If you are reading this chances are you are already a wrestling fan. If you are you will know there hasn’t been a decent wrestling game since the days of No Mercy and Smackdown. The latest WWE games while looking the part can’t get the basics of wrestling nailed down in the ring. For a simulation of a simulated sport, the publishers of the main WWE games continue to miss the point. The game versions should portray wrestling as if it is a 100% real contest, decided by crushing moves and inflicting damage. This is what the games of previous generations got so right, it is also where Fire Pro Wrestling World comes in.
Fire Pro Wrestling games have previously made it to the west but have passed under the radar. The last I played was on the Game Boy Advance and the combination of rock hard in ring combat and endless customisation was as addictive then as it is now. This new game takes advantage of the current Independent wrestling revival by adding some of the biggest stars of NJPW such as Kenny Omega and Okada. These crossover stars give the game the chance to get into more homes and expose gamers to the excellent gameplay. Players who have been used to the systems and reversal mechanics of WWE 2K games are in for a severe culture shock.
The game plays very much like the old N64 classics with the difficulty ramped up. You won’t be hitting massive moves early in the match, you have to work the opponent down with weaker moves that aren’t as easily countered. There are no flashy clothesline duels or waiting for days on entrances. Fire Pro gets you straight into the fight.
The rest of the game is simply a wrestling fans sandbox. Any type of match no matter how obscure can be recreated and fought. It really takes me back to playing with my old WWE figures. There’s even an MMA variant if you want to recreate your own Brock Lesnar storyline. But of course, I hear you saying about the licensed wrestlers and all your favourite WWE stars. This can be easily amended.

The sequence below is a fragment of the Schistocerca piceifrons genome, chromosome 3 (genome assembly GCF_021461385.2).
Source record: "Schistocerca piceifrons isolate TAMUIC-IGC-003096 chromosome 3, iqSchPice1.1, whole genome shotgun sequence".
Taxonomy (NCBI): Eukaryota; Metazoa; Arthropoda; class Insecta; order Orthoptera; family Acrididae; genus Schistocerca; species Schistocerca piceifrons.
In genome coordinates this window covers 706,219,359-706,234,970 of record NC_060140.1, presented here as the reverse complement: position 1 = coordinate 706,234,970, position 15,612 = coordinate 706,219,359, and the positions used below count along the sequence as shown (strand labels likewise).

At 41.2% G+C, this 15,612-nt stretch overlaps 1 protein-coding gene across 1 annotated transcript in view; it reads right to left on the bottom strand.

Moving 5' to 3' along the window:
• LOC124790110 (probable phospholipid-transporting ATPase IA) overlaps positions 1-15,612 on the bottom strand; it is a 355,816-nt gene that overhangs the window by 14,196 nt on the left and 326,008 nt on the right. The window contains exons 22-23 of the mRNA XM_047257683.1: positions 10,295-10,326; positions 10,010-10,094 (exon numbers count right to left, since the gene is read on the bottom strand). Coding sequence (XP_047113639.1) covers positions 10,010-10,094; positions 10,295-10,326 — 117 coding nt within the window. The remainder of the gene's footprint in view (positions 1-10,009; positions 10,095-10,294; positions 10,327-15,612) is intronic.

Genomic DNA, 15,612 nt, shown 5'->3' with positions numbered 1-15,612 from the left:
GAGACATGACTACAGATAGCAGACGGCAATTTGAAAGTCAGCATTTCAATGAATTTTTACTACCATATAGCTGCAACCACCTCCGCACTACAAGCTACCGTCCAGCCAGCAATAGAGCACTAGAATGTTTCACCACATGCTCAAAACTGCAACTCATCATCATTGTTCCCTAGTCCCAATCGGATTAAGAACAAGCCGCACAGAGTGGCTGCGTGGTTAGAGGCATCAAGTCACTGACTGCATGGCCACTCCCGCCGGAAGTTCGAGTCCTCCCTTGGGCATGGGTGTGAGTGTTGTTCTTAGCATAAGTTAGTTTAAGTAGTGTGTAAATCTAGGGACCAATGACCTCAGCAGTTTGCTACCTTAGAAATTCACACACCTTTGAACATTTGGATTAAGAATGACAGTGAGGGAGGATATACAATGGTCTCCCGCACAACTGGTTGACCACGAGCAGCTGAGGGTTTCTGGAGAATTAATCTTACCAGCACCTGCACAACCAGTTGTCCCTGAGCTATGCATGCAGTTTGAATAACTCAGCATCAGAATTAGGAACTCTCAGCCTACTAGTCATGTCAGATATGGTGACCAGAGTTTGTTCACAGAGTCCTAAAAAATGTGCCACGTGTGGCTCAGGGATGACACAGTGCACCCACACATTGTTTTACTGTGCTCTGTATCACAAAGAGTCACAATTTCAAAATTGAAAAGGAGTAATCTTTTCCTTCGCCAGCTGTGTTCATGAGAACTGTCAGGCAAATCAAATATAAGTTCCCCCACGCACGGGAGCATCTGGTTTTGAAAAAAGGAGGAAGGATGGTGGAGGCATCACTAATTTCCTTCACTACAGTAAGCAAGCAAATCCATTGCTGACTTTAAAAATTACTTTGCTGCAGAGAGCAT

The difference between Fire Pro and WWE 2K is the licensing of the big stars. Much like the difference between PES 2019 and FIFA 19. Luckily there is the most comprehensive and simple create a wrestler mode ever made and a thriving community with thousands of created wrestlers, arenas and more to download. In fact, some people get as big a thrill watching two AI controlled wrestlers battle it out as they do playing the game themselves or in many cases multiple created wrestlers. It cannot be underestimated how big a factor the create-a-wrestler mode is in this game. It is simply the reason you will keep at the game. The graphical style while basic is happily retro and suits the nostalgia-filled creations you will download. Want to see how the Ultimate Warrior would do in a barbed wire rope match? You got it. A cage match with the Pg-Era stars? Yep. The only limit is your imagination and time.
This is where the in-built Promoter mode will shine when it is available as DLC. Like a good version of what WWE Universe mode tries to be. Promoter mode will have you taking on the role of a Vince McMahon, hiring wrestlers and training them in your own performance centre before getting graded on the performance of them in matches and crowd reaction. Unfortunately, the small and dedicated team that makes the game have had a few major issues to contend with and as such this looks to be an early 2019 mode.
Despite this, the NJPW story mode will keep you going until the remainder of the DLC is out. It plays out as a young wrestler making his way to the IWGP championship. The story elements are handled in stills which after the horrific story mode in WWE 2K Games, makes a refreshing if slightly cheesy change. No walking about aimlessly backstage, no searching for the correct office. Just simple choices to make and then back to the action.
In the title, I referred to this as the independent wrestling scene in a game. With the success of All In, the rise and resurgence of The UK scene and the continued growth of New Japan in the western market, there clearly is a market for a game that offers something completely different to the WWE product. WWE is obsessed with social media, storylines that break the fourth wall and above all the profitability of the company. Long gone are the days of organic growth and reading the reaction of their fanbase. This game lets you forget what you are watching on TV or even playing. There is a real chance for this game to capture a cult following and finally offer some competition to the disappointing but visually excellent WWE 2K games. As much as good wrestling is king, then Fire Pro Wrestling World is easily king over the WWE 2K games.